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Before Christmas, the Church of England announced its backing for the creation of a new liturgy to celebrate the transition of trans-gender people and welcome them into the church in their new persona (https://www.christian.org.uk/news/church-of-england-backs-gender-transition-services).  A short time prior to that, the Diocese of Oxford sent out a letter to all clergy, affirming LGBTI+ involvement in the Church, and banning intrusive questioning about sex and gender.  It further announced the planned appointment of a new LGBTI chaplaincy team to support people identifying as lesbian, gay, bisexual and/or transgender, and to advise clergy on appropriate care and support (https://www.premier.org.uk/News/UK/LGBT-chaplaincy-team-planned-by-diocese-in-response-to-past-hurt-and-exclusion).

I do not, and never would, say that LGBT people – or indeed anyone – should be excluded from the Church. We are all, in our various ways, sinners, and the Church holds out hope and redemption for all.   But redefining so as to affirm behaviour of which the Bible both disapproves and prohibits is not an act of love and helps no one; and this current stance places too much emphasis on sexuality, at the expense of true respect and care for the individual.  At best, this supposedly ‘modern’ attitude of the Church is a hindrance to the development of a relationship with God; at worst, it consigns the sinner to hell.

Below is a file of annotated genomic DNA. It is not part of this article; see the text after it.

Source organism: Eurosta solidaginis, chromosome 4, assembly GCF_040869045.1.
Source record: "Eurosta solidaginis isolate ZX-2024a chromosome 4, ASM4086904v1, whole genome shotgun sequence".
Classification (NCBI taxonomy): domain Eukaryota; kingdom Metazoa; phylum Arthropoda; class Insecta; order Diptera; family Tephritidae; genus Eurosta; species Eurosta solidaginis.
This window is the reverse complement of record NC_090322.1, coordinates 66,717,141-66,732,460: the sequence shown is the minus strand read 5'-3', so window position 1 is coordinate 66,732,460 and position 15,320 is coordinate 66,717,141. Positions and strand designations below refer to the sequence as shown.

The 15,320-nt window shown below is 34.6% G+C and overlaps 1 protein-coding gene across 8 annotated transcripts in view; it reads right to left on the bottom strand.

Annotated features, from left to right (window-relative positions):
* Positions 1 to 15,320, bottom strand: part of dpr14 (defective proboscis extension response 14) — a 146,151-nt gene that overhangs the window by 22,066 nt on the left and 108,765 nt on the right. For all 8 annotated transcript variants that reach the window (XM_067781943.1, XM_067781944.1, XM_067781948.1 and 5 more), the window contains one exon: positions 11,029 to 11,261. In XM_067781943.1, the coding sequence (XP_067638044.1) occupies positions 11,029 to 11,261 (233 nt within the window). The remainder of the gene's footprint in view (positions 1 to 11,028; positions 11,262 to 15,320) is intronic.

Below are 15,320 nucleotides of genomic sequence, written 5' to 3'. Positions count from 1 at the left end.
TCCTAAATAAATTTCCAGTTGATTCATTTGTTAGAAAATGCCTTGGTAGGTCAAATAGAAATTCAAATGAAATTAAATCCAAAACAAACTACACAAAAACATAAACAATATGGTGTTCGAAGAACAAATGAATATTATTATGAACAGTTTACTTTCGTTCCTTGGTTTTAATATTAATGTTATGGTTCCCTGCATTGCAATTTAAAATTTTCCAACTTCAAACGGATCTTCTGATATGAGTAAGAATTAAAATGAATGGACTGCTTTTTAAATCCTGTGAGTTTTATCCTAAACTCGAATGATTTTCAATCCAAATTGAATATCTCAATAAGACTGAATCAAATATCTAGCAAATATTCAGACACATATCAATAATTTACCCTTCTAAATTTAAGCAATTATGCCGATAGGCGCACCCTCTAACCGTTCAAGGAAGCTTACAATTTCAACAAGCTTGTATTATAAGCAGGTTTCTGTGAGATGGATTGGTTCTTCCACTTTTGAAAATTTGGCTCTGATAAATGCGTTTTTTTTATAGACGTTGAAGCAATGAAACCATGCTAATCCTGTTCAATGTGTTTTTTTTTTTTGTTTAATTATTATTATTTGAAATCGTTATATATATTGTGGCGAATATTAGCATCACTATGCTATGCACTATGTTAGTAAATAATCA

It is a poison spreading throughout the whole Church, which increasingly subjugates its role of providing spiritual and moral guidance to believers, to one that prefers to give way to, and thereby prioritise, opposing views.  At the least, the traditional believer is left without clear and proper guidance, as demonstrated by Archbishop Welby, who has been at best equivocal in his approach to same sex marriage, repeatedly refusing to say whether or not he thinks gay sex is a sin.  But the celebration of personal inclination and orientation as some kind of self-fulfilling spiritual determination can only blind people to the immensity of God’s love, made manifest in the sacrifice of His Son, who died in order to free us from sin and restore us to fellowship with God.

I was among the first women to be deaconed in the Church of England in 1987, and then priested in 1994. I have served the Church since that time as faithfully as I can, in obedience to a call from the Lord to shepherd and care for His people.  But this is no longer the Church to which I was called.  It is becoming an apostate church – that serves secular and political fashions and morality.  But not God. It is a church that is losing the will to defend Truth and God’s name.

The chaos affecting the nation is manifestation of the moral degeneracy of our culture.  We are under judgment.  Yet the Lord’s will remains to save, and it is still not too late.   Unpalatable as it may seem, both as a nation and as individuals, we are faced with a choice.  The Church is faced with choice.  ‘Reality’ and repentance; or continued worship of illusion and ultimate death.